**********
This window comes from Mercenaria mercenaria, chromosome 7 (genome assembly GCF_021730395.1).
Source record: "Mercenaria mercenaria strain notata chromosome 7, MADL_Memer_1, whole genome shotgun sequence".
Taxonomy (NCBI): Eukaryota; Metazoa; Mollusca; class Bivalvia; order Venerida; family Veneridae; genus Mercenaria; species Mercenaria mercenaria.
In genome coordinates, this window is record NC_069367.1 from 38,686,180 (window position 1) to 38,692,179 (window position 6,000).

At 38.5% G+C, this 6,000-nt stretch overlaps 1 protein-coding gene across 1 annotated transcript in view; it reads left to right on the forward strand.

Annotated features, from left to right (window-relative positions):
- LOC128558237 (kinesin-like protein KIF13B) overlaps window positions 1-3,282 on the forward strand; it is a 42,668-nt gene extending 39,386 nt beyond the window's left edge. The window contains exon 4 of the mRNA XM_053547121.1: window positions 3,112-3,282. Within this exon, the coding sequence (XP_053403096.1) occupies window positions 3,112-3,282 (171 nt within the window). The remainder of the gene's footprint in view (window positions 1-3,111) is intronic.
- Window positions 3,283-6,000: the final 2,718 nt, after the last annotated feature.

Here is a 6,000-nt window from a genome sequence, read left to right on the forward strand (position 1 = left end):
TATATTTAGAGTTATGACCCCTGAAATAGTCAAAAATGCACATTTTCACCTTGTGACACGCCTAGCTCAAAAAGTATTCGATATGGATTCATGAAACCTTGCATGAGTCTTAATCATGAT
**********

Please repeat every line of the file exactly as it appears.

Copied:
This window comes from Mercenaria mercenaria, chromosome 7 (genome assembly GCF_021730395.1).
Source record: "Mercenaria mercenaria strain notata chromosome 7, MADL_Memer_1, whole genome shotgun sequence".
Taxonomy (NCBI): Eukaryota; Metazoa; Mollusca; class Bivalvia; order Venerida; family Veneridae; genus Mercenaria; species Mercenaria mercenaria.
In genome coordinates, this window is record NC_069367.1 from 38,686,180 (window position 1) to 38,692,179 (window position 6,000).

At 38.5% G+C, this 6,000-nt stretch overlaps 1 protein-coding gene across 1 annotated transcript in view; it reads left to right on the forward strand.

Annotated features, from left to right (window-relative positions):
- LOC128558237 (kinesin-like protein KIF13B) overlaps window positions 1-3,282 on the forward strand; it is a 42,668-nt gene extending 39,386 nt beyond the window's left edge. The window contains exon 4 of the mRNA XM_053547121.1: window positions 3,112-3,282. Within this exon, the coding sequence (XP_053403096.1) occupies window positions 3,112-3,282 (171 nt within the window). The remainder of the gene's footprint in view (window positions 1-3,111) is intronic.
- Window positions 3,283-6,000: the final 2,718 nt, after the last annotated feature.

Here is a 6,000-nt window from a genome sequence, read left to right on the forward strand (position 1 = left end):
TATATTTAGAGTTATGACCCCTGAAATAGTCAAAAATGCACATTTTCACCTTGTGACACGCCTAGCTCAAAAAGTATTCGATATGGATTCATGAAACCTTGCATGAGTCTTAATCATGAT